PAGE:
Based on the fact pattern that you provide it is pretty clear that there is immigrant intent and there are significant risks if you do this. I would advise you not to. I don't think any immigration lawyer can ethically advise you to have her enter the US on a B-2 with the intention to file for adjustment of status shortly thereafter. First there are preconceived intent and fraud issues which could lead to her having to apply for a waiver under Section 212(i) of the Immigration and Nationality Act. In order to get this waiver you would have to prove that her absence from the United States would be an extreme hardship to you. That is a very high burden of proof to meet. I suggest you consult with a lawyer and discuss your options. The F2A category likely won't be current for a long period of time. It may not be current in September.
I agree with my colleague that there appears to be clear immigrant intent. This can lead to serious consequences including a finding she is inadmissible for fraud and/or material misrepresentation. This is a permanent bar and can only be waived by demonstrating you will endure extreme hardship if she is not allowed to remain in the United States. I would add that the extreme hardship inquiry looks at the hardship you would face living apart from one another as well as if you were required to live abroad with her. As you have been out of the U.S. for the past several years, this may be difficult for you to substantiate. You should consult an experienced immigration attorney to determine what other options may be available for your wife.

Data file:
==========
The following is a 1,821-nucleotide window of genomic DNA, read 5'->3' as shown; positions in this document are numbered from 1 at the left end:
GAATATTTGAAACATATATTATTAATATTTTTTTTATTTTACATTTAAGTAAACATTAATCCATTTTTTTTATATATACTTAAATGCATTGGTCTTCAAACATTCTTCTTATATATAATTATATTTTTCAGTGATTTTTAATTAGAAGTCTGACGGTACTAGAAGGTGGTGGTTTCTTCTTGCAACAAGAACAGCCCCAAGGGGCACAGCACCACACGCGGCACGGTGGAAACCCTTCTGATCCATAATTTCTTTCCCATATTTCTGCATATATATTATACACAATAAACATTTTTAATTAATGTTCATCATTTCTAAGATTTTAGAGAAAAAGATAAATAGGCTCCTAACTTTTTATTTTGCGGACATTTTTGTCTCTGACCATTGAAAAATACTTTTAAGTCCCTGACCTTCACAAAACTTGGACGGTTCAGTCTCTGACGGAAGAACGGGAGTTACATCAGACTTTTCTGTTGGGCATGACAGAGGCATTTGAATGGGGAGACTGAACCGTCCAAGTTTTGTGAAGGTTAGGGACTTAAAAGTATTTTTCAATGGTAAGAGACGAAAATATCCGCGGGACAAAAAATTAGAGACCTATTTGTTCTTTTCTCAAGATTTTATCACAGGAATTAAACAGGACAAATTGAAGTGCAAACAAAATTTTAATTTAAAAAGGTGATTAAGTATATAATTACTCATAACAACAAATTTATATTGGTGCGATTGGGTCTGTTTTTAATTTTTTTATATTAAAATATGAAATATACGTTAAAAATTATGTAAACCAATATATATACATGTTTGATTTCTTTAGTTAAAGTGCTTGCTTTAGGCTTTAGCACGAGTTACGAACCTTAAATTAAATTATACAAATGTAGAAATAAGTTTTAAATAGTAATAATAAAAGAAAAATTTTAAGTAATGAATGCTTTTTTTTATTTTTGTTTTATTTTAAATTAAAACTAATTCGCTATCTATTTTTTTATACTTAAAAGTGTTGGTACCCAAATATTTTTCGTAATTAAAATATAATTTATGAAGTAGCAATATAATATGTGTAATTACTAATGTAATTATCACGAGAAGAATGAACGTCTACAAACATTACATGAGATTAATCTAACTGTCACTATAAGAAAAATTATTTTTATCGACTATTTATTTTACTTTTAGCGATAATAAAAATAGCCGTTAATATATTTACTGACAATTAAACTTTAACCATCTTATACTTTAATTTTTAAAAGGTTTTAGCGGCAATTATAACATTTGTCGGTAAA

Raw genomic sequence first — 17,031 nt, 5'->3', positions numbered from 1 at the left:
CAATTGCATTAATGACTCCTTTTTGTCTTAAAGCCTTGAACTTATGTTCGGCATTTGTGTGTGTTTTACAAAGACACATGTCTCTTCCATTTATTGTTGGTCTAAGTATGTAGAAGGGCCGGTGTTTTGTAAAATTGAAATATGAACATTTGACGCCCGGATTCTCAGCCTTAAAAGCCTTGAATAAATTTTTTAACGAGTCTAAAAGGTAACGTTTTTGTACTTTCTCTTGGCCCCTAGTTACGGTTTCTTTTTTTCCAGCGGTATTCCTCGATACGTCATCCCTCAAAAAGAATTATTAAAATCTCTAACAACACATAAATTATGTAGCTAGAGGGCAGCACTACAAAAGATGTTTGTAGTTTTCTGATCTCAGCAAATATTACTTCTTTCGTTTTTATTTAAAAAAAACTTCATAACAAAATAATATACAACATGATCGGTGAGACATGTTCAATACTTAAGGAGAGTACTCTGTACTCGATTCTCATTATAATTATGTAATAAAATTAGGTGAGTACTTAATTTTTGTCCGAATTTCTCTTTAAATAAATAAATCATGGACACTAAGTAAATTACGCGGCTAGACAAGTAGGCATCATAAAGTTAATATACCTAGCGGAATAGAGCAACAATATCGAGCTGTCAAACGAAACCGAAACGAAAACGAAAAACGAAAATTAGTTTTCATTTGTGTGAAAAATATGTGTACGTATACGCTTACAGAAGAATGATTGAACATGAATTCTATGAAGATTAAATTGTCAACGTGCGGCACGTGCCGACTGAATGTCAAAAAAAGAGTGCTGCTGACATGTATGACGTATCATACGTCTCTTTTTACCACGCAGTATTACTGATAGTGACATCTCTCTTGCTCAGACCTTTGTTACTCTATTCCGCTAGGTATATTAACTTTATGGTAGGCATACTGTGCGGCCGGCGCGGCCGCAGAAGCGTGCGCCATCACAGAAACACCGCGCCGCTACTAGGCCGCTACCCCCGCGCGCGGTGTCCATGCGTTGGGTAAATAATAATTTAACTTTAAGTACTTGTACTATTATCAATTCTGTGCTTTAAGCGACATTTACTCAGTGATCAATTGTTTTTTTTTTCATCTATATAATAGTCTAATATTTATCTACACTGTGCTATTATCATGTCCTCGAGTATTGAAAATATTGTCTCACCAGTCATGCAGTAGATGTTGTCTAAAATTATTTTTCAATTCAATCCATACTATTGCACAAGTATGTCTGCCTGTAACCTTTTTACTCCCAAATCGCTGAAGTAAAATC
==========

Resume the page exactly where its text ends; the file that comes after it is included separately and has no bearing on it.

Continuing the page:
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You have not provided sufficient information to allay attorneys' fears that your LPR status would not be revoked upon returning to the U.S. In addition, it is unlikely that any attorney would suggest that you she should come to the U.S. on a non-immigrant visa and adjust status upon arrival. While some people get through with it, there is the strong possibility of extremely negative consequences if you she commits to such a course of action.
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